Wednesday, 15 November 2017 16:02

Inspiring 82-year-old amazingly completes 2,200-mile hike

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Euphoric. That’s how Dale Sanders, 82, described the sensation he felt when he completed his 2,200 mile or 3,540 kilometre hike of the Appalachian Trail. Dale began his journey in January and reached the end Oct. 26.


If you read my column regularly, you’ve heard me mention Dale a time or two. I’ve written about him several times since 2014.
In fact, I once wrote, “He’s who I want to be when I grow up, and by grow up I mean when I’m 80 years old.”
Dale lives an inspiring life. He’s a role model and a living example of what people can achieve, even in their 80s. Case in point, he just become the oldest person to walk the entire Appalachian Trail in a single season. But that isn’t Dale’s only record. Two years ago, when he was just a young pup of 80, Dale canoed the entire Mississippi River from source to sea. He’s also the oldest person to complete that journey, too.
Dale admitted he found hiking the Appalachian Trail more difficult than paddling the Mississippi River. In part, this is because there was no current to push him forward, but also because the Appalachian Trail winds through the mountains between Georgia and Maine. The terrain is often steep and covered in sharp rocks. Weather was also a complicating factor, especially when trudging over snow-covered mountains in the wake of early spring storms. Towards the end of his trip, Dale experience some internal bleeding and seriously contemplated quitting. However, the input of other hikers he met on the trail made him reconsider.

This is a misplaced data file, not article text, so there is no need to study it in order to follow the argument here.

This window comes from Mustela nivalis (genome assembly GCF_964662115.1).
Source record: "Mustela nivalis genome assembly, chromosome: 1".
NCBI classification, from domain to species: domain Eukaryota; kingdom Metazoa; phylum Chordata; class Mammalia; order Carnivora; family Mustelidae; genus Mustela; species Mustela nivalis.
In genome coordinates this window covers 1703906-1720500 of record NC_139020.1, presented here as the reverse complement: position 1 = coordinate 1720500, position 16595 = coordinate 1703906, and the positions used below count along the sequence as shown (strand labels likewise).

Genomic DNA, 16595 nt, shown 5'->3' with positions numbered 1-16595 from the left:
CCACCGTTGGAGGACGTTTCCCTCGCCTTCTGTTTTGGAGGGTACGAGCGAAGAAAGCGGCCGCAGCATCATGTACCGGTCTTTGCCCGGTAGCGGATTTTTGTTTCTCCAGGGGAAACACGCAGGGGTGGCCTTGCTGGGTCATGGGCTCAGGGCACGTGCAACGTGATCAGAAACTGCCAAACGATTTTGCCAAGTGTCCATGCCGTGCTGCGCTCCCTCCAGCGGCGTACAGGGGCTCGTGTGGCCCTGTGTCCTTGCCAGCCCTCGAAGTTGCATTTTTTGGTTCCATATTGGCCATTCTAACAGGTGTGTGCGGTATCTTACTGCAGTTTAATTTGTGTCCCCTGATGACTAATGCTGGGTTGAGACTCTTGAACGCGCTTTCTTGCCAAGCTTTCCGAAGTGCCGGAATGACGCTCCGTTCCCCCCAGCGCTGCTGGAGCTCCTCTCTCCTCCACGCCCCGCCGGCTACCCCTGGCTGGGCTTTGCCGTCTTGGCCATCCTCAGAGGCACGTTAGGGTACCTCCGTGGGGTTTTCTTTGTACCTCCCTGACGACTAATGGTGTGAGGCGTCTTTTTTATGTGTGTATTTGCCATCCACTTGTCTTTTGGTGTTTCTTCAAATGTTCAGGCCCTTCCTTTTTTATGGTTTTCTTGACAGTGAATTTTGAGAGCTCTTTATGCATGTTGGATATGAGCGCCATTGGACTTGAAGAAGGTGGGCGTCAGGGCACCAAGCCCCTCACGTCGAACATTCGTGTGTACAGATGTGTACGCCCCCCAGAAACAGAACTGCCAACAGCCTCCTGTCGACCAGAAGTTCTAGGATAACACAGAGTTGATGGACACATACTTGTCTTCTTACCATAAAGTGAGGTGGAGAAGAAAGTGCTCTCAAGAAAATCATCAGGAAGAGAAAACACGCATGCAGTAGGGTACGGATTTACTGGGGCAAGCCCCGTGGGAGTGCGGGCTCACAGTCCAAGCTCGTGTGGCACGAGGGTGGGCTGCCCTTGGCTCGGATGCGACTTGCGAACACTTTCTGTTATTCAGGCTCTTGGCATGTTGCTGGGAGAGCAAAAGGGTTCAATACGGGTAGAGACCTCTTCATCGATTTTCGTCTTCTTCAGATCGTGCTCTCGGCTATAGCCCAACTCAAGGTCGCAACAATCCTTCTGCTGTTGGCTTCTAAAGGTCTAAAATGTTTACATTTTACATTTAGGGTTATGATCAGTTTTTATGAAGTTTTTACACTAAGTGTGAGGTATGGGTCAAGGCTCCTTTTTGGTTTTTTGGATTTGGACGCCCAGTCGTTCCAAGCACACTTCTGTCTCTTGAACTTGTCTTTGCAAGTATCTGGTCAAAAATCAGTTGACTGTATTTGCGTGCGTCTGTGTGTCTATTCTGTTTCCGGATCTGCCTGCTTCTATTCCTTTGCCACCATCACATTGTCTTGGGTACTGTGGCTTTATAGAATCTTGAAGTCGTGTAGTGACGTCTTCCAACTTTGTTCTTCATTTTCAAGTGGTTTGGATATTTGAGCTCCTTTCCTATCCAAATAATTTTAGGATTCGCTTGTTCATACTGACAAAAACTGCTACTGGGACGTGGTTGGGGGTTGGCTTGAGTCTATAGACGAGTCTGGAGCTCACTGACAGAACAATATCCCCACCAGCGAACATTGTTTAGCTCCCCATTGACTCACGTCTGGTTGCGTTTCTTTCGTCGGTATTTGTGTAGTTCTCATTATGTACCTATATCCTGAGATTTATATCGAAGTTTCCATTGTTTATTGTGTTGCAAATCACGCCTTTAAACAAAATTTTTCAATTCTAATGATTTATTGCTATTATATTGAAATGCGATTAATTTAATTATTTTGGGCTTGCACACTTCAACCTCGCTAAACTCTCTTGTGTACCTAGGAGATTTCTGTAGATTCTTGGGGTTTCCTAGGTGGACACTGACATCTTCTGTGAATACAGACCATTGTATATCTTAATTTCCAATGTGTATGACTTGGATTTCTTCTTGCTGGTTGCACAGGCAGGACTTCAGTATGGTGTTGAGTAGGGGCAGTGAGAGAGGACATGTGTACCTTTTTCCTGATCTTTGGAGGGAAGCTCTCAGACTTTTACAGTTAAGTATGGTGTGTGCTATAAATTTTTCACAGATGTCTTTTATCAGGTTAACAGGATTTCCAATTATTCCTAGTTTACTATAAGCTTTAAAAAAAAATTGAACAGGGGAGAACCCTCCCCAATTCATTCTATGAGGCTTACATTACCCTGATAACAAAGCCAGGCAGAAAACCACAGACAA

Most of the 2,500 hikers who complete the Appalachian Trial every year are in their 20s and, thanks to social media, many of them had heard of Dale’s attempt to become the oldest person to finish the hike. “I can’t count the number of kids that said, ‘I want to be just like you when I get to your age.’” For Dale, that comment was “really uplifting” and he couldn’t let those young men and women down by quitting.
After taking a few days to recover from his medical issue, Dale laced up his hiking boots and continued his quest. Weeks later, his family and friends gathered and walked the final mile with him.   Afterwards, I phoned Dale to congratulate him and to hear about his experience. I also asked him why a more traditional retirement, one of golf and coffee at the mall, doesn’t appeal to him. He answered that he wouldn’t last if “he sat in a rocking chair.” His adventures are what keep him alive. And he’s already contemplating the next one. Dale is thinking of paddling the Missouri River in 2019 – all 2,340 miles or 3,760 kilometres of it. But that’s no big deal, he’ll only be 84. Speaking of paddlers, you may recall this summer that I published a column about Mike Ranta. He was canoeing across Canada to commemorate the country’s 150th anniversary.
He began his trip in B.C. in April and hoped to reach Nova Scotia by Halloween. Unfortunately, after 190 days the effects of fatigue caught up with Mike and with his dog Spitzii, who was with him. The travellers were on the north shore of Lake Huron when Mike announced on Facebook Oct. 8 that he was ending the journey. His post read, “My main concern is Spitzii and he's indicating he's had enuff! Gonna give this old carcass time to heal and plan another trip!”

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Dominique Liboiron

Dominique Liboiron is a speaker, author, teacher, journalist and photographer. To raise awareness about heart disease and to honour the life of one of its victims, Liboiron canoed from Saskatchewan to New Orleans. He is the first person to undertake that journey. He enjoys outdoor sports such as camping, hunting, fly fishing and canoeing.